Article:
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Residential gateway is a term that has been used broadly to identify any device that acts as a single point of access, to or from, a home or residential computer network. This is much like any other network gateway, or border device, with the exception that its functionality may vary significantly. The term has, therefore, been used on anything ranging from a simple modem to a more robust piece of equipment providing routing and security features for a home network.
A device used as a residential gateway is similar, in essence, to a border gateway device used for a larger organization such as a corporate network which controls how two networks interact with one another. Depending somewhat on its capabilities, it allows for the creation of what's referred to as an autonomous system (AS), or a network of computers that are separated from the Internet as a whole by this gateway device. The residential gateway has its own address that it advertises out into the world, while the computers and devices that make up the home network then have their own internal address structure. While the device can bring together a home's local area network (LAN) with the Internet as a whole, it is also sometimes used when joining the home LAN with a community's wide area network (WAN). The larger WAN then has its own gateway out to the greater Internet.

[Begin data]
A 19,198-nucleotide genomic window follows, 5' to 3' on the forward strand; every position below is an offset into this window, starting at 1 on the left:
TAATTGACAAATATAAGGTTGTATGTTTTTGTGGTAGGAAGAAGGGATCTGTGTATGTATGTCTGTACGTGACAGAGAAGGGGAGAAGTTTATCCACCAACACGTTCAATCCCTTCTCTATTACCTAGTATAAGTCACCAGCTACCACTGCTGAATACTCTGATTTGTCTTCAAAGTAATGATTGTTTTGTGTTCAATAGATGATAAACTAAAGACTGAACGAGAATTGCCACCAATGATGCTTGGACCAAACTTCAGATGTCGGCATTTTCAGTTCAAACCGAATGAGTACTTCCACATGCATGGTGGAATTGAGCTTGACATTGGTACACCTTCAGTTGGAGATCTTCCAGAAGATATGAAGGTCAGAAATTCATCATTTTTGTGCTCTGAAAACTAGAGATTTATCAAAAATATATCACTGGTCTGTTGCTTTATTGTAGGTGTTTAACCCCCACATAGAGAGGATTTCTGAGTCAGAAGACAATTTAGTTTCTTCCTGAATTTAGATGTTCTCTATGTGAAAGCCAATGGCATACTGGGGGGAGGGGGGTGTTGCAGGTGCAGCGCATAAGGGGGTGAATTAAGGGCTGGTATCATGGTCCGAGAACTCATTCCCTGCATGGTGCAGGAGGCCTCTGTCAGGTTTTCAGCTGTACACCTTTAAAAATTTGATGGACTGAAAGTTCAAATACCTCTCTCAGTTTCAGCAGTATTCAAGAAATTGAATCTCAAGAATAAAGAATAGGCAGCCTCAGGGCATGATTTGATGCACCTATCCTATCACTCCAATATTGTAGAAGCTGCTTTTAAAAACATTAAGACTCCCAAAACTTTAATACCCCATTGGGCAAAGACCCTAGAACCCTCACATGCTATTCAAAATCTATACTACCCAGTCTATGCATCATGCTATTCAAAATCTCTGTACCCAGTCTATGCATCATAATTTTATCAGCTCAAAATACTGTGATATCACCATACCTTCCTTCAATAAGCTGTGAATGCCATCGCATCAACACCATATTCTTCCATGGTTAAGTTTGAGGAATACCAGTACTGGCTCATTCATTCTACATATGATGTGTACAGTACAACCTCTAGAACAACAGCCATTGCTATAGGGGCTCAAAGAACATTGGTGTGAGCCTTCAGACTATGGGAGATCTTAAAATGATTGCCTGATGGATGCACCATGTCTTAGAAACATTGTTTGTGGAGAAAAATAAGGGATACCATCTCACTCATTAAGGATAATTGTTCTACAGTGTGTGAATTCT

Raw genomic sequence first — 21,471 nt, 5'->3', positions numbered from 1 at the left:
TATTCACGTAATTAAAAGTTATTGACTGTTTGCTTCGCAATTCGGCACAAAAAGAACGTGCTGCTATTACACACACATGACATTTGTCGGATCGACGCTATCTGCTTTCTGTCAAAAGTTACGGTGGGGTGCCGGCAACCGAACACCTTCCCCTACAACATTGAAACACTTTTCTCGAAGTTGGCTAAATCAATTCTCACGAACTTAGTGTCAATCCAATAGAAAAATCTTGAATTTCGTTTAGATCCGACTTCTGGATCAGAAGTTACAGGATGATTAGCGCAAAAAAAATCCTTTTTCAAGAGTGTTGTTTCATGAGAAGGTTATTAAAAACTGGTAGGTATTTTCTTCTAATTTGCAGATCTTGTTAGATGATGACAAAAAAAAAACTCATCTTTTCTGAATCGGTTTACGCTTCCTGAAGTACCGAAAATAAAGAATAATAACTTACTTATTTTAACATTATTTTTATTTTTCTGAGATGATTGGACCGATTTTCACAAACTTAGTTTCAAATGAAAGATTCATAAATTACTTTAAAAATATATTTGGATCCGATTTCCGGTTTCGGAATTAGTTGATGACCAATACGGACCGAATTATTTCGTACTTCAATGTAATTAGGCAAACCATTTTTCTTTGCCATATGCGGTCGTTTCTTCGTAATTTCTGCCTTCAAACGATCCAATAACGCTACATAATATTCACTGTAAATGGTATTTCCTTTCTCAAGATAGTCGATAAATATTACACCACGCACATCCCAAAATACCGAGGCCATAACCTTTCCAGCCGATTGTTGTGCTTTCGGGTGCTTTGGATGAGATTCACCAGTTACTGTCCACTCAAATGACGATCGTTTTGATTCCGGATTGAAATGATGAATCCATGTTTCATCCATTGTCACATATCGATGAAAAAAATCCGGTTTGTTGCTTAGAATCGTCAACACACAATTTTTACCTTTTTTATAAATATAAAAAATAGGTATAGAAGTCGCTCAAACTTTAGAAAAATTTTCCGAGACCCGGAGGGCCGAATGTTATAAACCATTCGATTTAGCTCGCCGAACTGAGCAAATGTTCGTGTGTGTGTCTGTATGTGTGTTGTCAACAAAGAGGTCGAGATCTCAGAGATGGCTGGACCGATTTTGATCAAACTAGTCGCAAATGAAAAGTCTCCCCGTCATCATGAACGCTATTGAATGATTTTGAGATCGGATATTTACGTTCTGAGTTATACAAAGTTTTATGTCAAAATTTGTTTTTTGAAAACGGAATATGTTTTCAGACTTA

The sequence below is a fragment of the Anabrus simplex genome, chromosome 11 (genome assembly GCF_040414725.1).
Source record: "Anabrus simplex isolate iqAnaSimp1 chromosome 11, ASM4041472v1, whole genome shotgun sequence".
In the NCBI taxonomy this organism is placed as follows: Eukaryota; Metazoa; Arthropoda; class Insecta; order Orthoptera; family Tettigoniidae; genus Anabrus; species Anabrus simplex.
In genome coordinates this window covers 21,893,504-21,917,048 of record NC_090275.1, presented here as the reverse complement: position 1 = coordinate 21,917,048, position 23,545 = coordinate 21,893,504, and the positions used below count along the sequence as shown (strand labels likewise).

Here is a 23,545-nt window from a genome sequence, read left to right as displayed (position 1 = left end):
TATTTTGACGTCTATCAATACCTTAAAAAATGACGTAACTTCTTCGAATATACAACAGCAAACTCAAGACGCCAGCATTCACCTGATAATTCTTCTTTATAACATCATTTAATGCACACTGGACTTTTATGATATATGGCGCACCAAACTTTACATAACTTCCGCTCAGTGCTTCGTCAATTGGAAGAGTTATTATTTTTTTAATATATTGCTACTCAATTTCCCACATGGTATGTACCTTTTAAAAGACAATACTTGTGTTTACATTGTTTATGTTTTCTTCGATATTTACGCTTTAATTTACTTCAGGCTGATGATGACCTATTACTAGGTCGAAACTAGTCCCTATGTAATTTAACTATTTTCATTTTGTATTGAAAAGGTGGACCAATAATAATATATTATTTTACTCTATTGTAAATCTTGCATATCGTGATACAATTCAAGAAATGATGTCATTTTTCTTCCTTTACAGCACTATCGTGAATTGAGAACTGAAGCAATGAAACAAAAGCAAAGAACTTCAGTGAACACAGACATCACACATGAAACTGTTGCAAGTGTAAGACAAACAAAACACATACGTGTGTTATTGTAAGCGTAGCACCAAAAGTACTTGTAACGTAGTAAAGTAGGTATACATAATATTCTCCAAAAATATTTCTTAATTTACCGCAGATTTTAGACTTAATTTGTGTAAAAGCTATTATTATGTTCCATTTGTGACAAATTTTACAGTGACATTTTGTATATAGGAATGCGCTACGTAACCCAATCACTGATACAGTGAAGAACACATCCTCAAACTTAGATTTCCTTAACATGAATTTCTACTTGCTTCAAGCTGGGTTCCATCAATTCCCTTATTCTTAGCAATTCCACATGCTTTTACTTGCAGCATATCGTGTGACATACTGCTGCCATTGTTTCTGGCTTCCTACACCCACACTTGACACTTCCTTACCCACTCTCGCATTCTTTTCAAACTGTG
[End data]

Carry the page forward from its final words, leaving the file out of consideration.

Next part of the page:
In it simplest form, the residential gateway is a modem, such as those used by an Internet service provider (ISP) to link with the provider's network of services. In this case, it is only capable of sending the network traffic from a personal computer out over a specific type of connection, such as a phone line, coaxial cable, radio frequencies, and so forth, by converting the data into a signal. This type of device doesn't allow for the creation of a home LAN, however, and so if multiple computers inside the residence need to access the modem, it'll require one computer setup to share its Internet connection, or a small switch or hub connected to the modem. The modem type of residential gateway also offers no protection or networking.
Other devices, however, are sometimes marketed separately and provide the other gateway services useful to home networking. Those with routing capabilities will be able to handle tasks such as establishing a LAN via an explicit Internet protocol (IP) addressing scheme and run dynamic host configuration protocol (DHCP) services to make networking easier. To further aid in networking, these residential gateways will provide network address translation (NAT), which allows for the modification of certain packets' addresses in order to route those packets entering the LAN via one address to a specific internal address. For security, some devices also offer packet-filtering firewall functionality that further secures the home network from malicious intent.
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